Nick Mavrick served on the OCN Board of Directors. The OCN Board consists of volunteers, who are also donors, and are passionate about giving back to the Orthodox Church. We welcome other volunteers to join us.
Interestingly, “the research, limited so far to small bits of dead animal brain, had the usual goals of advancing knowledge and improving human health. Still, it was driving interest in what would be a critical first step to create any simulation of an individual mind: preserving that pattern of connections in an entire brain after death”.
“I can see within, say, 40 years that we would have a method to generate a digital replica of a person’s mind,” said Winfried Denk, a director at the Max Planck Institute of Neurobiology in Germany, who has invented one of several mapping techniques. “It’s not my primary motivation, but it is a logical outgrowth of our work.”
Father Chris Metropulos, President of Hellenic College Holy Cross invites us to ponder the theological implications of a ‘digital replica of a person’s brain’?
“Take the time to read this article”, said Father Chris. “While our hearts go out to Kim, the very young woman in this story and our prayers are offered for her eternal soul as Orthodox Christians we cannot but help pause at what she has decided to do with her brain”. He invites you to p.lease read this article and leave your comments.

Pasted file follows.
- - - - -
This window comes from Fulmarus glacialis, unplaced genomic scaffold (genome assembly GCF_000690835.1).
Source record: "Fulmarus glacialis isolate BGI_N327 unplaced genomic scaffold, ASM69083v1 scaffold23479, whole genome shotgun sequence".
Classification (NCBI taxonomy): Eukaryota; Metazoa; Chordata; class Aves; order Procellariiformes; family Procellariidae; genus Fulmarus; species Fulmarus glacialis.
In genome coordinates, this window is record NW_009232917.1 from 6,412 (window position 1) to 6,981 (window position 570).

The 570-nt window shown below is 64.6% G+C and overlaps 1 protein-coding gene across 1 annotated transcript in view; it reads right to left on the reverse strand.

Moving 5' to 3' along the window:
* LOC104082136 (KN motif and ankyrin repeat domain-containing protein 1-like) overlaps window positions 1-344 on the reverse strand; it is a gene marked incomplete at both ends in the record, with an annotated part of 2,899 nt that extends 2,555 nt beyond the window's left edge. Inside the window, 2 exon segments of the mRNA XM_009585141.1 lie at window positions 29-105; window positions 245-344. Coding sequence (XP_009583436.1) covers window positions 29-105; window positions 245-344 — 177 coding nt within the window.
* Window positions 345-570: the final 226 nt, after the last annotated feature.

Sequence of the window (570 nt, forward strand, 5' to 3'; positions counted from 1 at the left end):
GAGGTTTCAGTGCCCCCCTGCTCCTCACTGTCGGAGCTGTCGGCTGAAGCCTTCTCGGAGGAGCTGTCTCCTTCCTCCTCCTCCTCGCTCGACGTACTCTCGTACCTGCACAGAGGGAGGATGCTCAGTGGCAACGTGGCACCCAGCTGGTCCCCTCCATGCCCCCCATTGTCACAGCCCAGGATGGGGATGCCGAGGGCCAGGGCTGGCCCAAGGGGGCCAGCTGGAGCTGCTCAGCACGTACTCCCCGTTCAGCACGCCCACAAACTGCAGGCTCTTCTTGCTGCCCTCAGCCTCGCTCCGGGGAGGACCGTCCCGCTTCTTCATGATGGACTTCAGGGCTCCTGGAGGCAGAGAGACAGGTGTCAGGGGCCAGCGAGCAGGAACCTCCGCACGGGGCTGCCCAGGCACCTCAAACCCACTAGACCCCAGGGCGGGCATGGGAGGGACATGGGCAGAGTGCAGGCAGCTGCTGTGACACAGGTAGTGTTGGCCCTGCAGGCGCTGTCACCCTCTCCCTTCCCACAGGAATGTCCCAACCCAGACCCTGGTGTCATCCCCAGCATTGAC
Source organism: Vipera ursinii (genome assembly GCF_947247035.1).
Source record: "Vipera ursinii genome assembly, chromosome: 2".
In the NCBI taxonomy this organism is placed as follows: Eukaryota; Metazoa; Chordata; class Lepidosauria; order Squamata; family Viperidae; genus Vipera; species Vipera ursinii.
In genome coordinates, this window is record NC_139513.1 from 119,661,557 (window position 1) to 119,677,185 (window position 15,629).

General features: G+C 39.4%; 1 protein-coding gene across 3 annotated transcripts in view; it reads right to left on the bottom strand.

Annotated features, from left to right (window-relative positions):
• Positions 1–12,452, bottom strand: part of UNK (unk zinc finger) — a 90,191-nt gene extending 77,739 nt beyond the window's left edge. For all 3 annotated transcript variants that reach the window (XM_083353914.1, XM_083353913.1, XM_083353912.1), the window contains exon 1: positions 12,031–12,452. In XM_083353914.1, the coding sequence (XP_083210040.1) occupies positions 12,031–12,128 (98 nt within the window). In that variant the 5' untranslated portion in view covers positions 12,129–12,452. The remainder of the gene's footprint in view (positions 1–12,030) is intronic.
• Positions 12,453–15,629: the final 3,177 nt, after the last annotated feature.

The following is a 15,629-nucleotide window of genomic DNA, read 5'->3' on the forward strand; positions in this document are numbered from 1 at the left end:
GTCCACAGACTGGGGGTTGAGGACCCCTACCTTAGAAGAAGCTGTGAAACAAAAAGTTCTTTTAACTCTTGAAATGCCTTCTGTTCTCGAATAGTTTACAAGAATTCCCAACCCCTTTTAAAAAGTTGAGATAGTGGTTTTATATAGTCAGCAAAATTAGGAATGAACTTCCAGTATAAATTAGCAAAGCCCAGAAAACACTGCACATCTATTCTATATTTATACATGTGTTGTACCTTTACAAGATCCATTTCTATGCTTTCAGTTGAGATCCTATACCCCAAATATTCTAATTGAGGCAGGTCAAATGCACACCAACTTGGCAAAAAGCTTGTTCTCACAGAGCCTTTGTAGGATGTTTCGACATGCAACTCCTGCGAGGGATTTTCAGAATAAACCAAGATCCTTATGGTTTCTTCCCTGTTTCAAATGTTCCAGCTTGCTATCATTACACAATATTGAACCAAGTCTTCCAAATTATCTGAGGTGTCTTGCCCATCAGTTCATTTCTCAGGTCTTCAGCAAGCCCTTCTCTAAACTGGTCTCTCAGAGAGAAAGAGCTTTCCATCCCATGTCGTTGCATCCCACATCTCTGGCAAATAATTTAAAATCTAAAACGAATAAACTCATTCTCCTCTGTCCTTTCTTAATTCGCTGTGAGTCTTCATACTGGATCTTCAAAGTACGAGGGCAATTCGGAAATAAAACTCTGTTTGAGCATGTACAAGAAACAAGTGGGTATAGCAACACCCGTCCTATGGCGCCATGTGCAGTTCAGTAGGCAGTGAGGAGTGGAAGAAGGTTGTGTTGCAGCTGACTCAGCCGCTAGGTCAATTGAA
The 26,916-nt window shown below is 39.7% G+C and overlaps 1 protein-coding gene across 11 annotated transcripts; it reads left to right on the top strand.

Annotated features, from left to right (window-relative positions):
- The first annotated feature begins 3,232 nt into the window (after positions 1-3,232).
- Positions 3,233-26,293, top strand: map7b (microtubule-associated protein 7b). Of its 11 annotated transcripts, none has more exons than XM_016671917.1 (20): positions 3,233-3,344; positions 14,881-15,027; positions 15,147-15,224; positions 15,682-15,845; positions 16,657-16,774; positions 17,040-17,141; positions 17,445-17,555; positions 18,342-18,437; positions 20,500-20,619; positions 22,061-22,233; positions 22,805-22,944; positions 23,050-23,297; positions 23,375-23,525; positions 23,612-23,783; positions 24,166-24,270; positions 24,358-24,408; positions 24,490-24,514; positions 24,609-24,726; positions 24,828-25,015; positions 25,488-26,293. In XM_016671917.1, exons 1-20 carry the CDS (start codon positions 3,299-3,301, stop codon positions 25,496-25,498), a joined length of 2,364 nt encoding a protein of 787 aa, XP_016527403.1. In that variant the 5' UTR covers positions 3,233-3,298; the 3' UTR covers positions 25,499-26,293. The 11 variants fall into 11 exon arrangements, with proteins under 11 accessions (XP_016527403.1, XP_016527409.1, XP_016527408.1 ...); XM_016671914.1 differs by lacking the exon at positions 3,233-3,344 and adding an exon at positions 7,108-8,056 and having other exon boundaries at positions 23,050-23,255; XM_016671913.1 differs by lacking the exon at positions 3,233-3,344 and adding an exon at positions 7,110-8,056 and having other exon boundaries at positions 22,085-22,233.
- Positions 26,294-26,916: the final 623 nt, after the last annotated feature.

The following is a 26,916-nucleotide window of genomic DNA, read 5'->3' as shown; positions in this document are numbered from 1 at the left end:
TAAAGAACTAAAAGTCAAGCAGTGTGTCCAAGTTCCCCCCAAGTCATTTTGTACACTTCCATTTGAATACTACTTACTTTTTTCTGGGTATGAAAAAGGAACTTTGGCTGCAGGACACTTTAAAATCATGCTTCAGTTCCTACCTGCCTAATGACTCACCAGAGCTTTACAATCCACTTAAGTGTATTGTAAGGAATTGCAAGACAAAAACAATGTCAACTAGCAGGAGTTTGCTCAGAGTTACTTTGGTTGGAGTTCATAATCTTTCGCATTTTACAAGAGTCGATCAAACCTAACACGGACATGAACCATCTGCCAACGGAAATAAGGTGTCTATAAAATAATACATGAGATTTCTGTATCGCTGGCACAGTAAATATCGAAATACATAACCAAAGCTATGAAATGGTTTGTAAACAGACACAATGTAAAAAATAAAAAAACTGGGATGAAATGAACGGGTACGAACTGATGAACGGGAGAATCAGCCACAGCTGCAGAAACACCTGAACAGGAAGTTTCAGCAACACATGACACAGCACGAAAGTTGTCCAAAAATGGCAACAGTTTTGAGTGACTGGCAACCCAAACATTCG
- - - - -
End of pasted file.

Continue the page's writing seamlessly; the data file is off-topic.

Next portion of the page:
Father Chris notes “the donation of organs after death is something that is practiced by some faithful as a act that could save a life or make someone else have a better quality of life”. “However, it is the thought process of desiring to live forever through medical means that is disturbing to say the least. We are nowhere near creating such a replica and I hope we never do. My thought and prayer is to leave these things to the Glory and Plan of the Almighty. Your thoughts?”
To read ‘A Dying Young Woman’s Hope in Cryonics and a Future’ on the New York Times web site, New York Times – A Dying Young Woman’s Hope in Cryonics and a Future.